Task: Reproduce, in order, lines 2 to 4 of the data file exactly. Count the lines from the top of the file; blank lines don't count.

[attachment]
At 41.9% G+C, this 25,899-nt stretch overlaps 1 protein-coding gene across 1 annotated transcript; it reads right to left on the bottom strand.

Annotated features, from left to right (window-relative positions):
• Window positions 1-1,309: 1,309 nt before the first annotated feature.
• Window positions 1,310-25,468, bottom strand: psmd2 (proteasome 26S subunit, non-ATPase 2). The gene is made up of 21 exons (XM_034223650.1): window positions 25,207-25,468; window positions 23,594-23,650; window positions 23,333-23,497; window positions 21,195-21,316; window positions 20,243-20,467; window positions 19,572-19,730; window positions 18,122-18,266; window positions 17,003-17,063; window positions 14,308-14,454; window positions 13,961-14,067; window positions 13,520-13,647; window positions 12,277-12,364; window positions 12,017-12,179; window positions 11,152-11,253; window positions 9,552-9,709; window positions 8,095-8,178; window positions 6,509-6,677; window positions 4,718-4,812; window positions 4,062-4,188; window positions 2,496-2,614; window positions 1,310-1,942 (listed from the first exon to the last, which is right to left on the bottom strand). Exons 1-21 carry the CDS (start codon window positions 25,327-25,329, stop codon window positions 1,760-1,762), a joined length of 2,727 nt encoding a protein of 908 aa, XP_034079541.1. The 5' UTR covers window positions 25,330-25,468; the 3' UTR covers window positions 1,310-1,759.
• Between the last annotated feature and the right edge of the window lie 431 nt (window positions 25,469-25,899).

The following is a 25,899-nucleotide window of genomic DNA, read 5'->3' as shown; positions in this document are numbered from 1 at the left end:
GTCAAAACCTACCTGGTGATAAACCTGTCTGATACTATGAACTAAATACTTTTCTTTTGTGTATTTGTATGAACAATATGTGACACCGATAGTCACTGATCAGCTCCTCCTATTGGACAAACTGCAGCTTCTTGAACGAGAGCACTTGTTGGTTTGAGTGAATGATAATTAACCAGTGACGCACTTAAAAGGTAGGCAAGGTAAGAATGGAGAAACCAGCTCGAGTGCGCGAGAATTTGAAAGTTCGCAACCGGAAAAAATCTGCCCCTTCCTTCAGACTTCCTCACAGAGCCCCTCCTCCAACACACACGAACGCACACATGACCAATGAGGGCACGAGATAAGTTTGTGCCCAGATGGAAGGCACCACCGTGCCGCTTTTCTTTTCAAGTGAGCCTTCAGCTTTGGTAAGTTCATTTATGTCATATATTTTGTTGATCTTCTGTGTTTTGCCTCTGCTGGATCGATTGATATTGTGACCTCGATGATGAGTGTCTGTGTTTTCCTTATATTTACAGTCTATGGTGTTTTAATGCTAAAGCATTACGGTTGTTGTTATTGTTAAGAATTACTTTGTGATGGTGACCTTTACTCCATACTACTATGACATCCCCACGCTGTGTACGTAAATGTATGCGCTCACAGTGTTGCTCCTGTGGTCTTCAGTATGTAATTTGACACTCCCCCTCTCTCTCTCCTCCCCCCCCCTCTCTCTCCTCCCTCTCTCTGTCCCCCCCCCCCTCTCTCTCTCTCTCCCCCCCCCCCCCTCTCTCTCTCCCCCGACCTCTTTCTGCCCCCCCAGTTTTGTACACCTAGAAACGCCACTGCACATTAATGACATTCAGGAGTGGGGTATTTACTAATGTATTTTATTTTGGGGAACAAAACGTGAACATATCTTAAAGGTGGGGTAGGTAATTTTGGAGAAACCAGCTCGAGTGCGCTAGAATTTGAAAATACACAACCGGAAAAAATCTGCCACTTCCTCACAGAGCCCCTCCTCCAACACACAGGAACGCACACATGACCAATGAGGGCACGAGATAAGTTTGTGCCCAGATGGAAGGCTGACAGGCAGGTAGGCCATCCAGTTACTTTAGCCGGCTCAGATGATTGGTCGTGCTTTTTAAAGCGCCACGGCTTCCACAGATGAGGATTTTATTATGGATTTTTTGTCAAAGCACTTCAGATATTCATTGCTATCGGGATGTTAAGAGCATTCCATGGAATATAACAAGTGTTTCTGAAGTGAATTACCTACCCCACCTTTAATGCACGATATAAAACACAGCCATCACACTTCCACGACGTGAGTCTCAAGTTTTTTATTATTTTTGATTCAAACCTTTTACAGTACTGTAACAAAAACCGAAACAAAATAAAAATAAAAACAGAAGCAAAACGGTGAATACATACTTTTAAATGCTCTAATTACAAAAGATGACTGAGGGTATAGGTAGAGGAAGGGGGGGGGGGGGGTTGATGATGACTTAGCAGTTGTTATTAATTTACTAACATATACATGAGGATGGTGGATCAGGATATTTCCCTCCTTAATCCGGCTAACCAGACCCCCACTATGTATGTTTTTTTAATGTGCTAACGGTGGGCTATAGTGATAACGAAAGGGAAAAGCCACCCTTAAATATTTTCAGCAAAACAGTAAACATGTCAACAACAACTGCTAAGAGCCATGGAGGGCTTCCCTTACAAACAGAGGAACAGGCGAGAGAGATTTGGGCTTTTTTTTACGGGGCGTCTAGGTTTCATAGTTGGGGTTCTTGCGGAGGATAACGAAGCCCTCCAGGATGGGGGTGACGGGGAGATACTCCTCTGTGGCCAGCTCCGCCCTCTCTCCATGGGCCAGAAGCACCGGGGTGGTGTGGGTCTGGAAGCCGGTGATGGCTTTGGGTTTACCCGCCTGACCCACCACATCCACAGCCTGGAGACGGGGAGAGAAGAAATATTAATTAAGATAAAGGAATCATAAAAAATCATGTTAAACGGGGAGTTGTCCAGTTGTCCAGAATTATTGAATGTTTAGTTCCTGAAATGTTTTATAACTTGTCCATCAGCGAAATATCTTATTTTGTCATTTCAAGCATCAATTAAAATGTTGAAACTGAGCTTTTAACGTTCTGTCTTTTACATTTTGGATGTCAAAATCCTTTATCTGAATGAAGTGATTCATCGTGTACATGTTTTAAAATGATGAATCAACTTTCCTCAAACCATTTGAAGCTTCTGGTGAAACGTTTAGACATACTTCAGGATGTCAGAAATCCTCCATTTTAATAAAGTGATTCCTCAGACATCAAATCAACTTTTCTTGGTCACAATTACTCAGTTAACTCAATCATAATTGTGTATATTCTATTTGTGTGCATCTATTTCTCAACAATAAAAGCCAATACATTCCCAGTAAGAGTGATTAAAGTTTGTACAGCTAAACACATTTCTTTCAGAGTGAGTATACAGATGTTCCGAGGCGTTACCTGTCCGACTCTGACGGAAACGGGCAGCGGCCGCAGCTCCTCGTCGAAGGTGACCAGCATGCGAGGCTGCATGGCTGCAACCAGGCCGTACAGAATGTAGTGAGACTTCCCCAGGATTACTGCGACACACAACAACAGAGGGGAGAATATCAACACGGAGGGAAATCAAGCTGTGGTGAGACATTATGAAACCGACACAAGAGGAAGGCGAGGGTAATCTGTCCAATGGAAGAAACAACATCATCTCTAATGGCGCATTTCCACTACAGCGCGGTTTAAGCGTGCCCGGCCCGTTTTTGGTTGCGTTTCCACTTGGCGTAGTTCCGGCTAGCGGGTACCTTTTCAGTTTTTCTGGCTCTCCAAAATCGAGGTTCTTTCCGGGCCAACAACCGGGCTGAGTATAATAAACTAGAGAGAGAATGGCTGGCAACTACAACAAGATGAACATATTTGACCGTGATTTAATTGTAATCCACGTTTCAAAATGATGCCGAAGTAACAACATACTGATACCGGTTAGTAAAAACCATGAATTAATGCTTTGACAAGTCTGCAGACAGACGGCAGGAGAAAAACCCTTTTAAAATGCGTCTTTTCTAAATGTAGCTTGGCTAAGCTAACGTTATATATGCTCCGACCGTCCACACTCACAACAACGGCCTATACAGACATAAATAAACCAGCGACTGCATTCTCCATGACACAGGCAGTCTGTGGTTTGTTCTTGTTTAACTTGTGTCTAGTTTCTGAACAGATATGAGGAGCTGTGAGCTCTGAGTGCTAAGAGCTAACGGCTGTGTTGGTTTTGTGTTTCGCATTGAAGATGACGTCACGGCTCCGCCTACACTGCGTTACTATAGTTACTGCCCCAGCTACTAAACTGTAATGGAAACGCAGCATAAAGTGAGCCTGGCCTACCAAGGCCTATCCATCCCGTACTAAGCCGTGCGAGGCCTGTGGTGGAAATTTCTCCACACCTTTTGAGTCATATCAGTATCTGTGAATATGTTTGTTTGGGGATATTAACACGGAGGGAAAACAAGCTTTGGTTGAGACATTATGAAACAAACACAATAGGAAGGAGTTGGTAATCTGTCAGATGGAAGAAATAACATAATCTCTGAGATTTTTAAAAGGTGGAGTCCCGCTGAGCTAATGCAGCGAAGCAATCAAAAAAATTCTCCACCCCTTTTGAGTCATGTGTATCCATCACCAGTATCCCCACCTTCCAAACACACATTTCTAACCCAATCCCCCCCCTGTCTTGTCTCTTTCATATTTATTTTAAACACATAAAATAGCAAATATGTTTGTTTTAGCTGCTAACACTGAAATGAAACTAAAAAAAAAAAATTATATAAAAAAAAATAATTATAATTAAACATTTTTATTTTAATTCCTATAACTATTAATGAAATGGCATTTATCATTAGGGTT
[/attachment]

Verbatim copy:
Annotated features, from left to right (window-relative positions):
• Window positions 1-1,309: 1,309 nt before the first annotated feature.
• Window positions 1,310-25,468, bottom strand: psmd2 (proteasome 26S subunit, non-ATPase 2). The gene is made up of 21 exons (XM_034223650.1): window positions 25,207-25,468; window positions 23,594-23,650; window positions 23,333-23,497; window positions 21,195-21,316; window positions 20,243-20,467; window positions 19,572-19,730; window positions 18,122-18,266; window positions 17,003-17,063; window positions 14,308-14,454; window positions 13,961-14,067; window positions 13,520-13,647; window positions 12,277-12,364; window positions 12,017-12,179; window positions 11,152-11,253; window positions 9,552-9,709; window positions 8,095-8,178; window positions 6,509-6,677; window positions 4,718-4,812; window positions 4,062-4,188; window positions 2,496-2,614; window positions 1,310-1,942 (listed from the first exon to the last, which is right to left on the bottom strand). Exons 1-21 carry the CDS (start codon window positions 25,327-25,329, stop codon window positions 1,760-1,762), a joined length of 2,727 nt encoding a protein of 908 aa, XP_034079541.1. The 5' UTR covers window positions 25,330-25,468; the 3' UTR covers window positions 1,310-1,759.